have used the phrase "it makes a pretty good job of logging the tape", you
    would have used the word 'perfect'.

    How can anyone edit a tape without knowing what is on the thing and were it
    is, if you're going to view the tape at least once before editing that you
    might as well log and capture only what you need.
    That statement just shows how little you understand :~(
    :::Jerry::::, Jan 11, 2005
  10. Olympiad

    Alan S. Guest

    Burned in Timecode still doesn't make it any quicker.
    Actually, no. Have you tried it? You add _no doubt_ so you have tried
    it? In my experience it got it right all the time. The only reason I no
    longer use it is because my video is captured and then logged on the
    computer. It takes the same time as making a BITC copy on VHS.

    otherwise you
    Nobody can. But what you were saying was that you can log in real time
    which I was questioning, and still do.
    Really? Having been involved with broadcast video for 32 years.
    Alan S., Jan 11, 2005
  11. Olympiad

    Dave R Guest

    Which still requires at least 2 passes through the tape.
    And every amatuer hobbyist has one of those.
    Don't know about Alan's copy, but mine captures on the scene boundaries
    perfectly for me. Each clip starts from when I pressed the record button
    and ends when I stopped recording. Doesn't get much simpler than that.
    Personally I view the footage whilst capturing it, and I delete the clips
    I don't need as it goes through. What I'm left with are the clips that I
    do want, and I've only made one pass through the tape and taken 1 hour of
    my time.

    We did this last year Jerry and you beat it to death then. Scene
    detection works well for the rest of us. You banging on about how the
    pros do it won't change that.
    Dave R, Jan 11, 2005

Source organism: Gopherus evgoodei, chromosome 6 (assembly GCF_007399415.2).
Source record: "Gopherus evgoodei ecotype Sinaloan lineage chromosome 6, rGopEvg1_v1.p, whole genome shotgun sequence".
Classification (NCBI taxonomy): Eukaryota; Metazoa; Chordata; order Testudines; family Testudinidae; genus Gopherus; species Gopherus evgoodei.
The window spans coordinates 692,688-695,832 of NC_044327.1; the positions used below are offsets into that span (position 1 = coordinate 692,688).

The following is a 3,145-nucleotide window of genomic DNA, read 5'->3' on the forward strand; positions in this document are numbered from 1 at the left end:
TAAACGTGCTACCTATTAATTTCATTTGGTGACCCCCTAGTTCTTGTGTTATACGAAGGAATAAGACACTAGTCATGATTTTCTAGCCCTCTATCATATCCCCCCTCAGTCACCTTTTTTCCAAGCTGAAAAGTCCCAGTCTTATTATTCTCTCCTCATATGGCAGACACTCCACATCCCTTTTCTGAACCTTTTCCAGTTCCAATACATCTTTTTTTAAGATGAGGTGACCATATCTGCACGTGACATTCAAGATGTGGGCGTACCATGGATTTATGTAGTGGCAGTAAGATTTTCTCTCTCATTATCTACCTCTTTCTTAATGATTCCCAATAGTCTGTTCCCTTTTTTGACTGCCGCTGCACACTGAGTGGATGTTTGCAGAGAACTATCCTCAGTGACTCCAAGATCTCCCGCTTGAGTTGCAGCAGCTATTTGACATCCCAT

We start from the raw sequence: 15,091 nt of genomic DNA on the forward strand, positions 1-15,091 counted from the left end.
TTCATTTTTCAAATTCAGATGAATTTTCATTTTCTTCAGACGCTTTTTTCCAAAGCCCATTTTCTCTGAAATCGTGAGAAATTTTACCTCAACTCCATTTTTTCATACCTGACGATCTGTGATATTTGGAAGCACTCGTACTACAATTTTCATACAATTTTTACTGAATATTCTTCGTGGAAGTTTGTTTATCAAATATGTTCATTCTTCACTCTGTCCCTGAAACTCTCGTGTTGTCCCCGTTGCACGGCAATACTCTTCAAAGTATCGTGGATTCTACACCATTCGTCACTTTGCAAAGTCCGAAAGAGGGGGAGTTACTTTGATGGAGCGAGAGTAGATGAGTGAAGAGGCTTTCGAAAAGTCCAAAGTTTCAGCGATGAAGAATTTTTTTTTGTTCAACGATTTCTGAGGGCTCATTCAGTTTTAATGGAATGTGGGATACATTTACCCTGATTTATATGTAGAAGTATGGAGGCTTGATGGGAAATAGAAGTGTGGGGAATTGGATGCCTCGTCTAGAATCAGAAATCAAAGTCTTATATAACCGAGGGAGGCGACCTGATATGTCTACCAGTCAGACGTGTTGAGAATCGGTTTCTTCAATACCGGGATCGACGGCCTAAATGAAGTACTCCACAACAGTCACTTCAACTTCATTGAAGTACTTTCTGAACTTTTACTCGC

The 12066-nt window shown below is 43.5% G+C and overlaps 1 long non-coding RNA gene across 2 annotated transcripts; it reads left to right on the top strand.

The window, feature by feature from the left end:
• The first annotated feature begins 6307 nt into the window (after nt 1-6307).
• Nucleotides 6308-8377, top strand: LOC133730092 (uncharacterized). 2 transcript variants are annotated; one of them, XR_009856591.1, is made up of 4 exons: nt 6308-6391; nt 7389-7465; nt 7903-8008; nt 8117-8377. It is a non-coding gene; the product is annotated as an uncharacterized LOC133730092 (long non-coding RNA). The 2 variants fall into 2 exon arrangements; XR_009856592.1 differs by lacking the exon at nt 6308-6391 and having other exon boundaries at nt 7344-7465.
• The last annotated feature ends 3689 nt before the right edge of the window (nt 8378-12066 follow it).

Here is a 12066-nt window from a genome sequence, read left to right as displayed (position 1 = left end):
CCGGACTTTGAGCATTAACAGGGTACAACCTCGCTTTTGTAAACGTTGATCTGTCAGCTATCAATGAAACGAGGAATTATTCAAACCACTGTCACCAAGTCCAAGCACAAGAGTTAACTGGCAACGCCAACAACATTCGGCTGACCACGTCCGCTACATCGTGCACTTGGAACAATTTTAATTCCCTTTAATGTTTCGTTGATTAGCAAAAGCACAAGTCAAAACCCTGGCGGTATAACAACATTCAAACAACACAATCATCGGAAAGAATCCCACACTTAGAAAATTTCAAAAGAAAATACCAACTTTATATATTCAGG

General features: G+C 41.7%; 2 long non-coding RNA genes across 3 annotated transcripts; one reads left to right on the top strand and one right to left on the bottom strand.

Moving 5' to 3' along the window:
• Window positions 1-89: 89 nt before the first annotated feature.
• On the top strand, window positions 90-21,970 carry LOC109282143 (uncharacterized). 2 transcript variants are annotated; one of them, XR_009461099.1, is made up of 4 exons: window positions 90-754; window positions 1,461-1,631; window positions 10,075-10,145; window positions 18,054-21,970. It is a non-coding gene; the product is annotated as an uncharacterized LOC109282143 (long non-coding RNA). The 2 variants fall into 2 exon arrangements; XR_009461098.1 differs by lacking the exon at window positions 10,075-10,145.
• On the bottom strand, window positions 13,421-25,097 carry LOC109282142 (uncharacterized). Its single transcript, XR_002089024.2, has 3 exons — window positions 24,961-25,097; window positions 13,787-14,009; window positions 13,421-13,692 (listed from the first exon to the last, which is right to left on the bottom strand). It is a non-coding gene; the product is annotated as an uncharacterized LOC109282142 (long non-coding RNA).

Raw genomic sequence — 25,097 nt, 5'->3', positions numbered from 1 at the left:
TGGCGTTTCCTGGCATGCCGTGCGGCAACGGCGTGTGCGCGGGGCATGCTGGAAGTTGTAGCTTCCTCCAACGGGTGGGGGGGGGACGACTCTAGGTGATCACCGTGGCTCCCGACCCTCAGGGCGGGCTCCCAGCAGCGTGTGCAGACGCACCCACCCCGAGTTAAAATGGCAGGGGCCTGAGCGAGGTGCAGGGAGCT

12. Olympiad

    :::Jerry:::: Guest

    How does the software know were *I* want the scene / clip started and ended,
    it can't so is next to useless. FACT, It can only guess at were the scene /
    clip starts and ends.
    As I said, at worst you might need to pause the tape, not keep rewinding it
    as you claim.
    Your point being ?..
    :::Jerry::::, Jan 11, 2005
  13. Olympiad

    :::Jerry:::: Guest

    The camera tape(s) get played twice, once to dub a BITC VHS copy and the
    second is when the tape is captured. All logging / viewing is done with the
    VHS copy.
    They might lack the TC but they still have the tape counter that can be
    burnt into a dubbed copy, and most have a VHS VCR - and if they don't, they
    more than likely have a DVD recorder.
    But what if you need a 40 second clip half way through a very long scene,
    you waste time and HDD space capturing what you don't want or need.
    Sound like all you need to do is cut out the finder over the lens type
    errors, your film is in chronological order to begin with and you only ever
    have one scene to chose from. If so you don't need to scene detect, you just
    need to capture and cut and close on the time line.
    Until you realise it's limitations....
    :::Jerry::::, Jan 11, 2005
  14. Olympiad

    Dave R Guest

    I know the limitations, and if I ever have the need to do so, I will work
    around them. No-one said it was the best solution for all situations.
    Dave R, Jan 11, 2005
  15. Olympiad

    Alan S. Guest

    Alan S., Jan 11, 2005
  16. Olympiad

    :::Jerry:::: Guest

    The fact is, scene detection is rarely the best solution, other than if only
    'playing' at the art of film editing.....

    If all you want to do is cut out the bad bits, add a few transitions and add
    a voice over track then OK, but if you're making a something more complex
    film I really don't see how it helps or saves time - IMO it's more likely to
    cause problems than solve them.
    :::Jerry::::, Jan 11, 2005
  17. Olympiad

    Dave R Guest

    Perhaps you're an old hat stuck in his merry ways? Or maybe you're just
    too "Pro" for us. It's a small wonder you came back here from your pro
    newsgroup. What happened there?
    Dave R, Jan 11, 2005
  18. Olympiad

    Olympiad Guest

    ...... hence the question about scene detection software and recommendations
    for good ones! Anyway, it's fairly obvious from your later posts that you
    don't rate such tools very highly.
    Olympiad, Jan 11, 2005
  19. Olympiad

    Olympiad Guest

    The art of film editing (or rather film making) is above any tools you use.
    No amount of tools or effects can make a bad film good, but I've seen plenty
    of potential good films ruined.
    Complex does not necessarily equal better.
    Olympiad, Jan 11, 2005
  20. Olympiad

    :::Jerry:::: Guest

    <snip babble>

    I noted the smiley's and thus the snip, but enough to say that you are wrong
    on count one and half wrong on count two.
    :::Jerry::::, Jan 11, 2005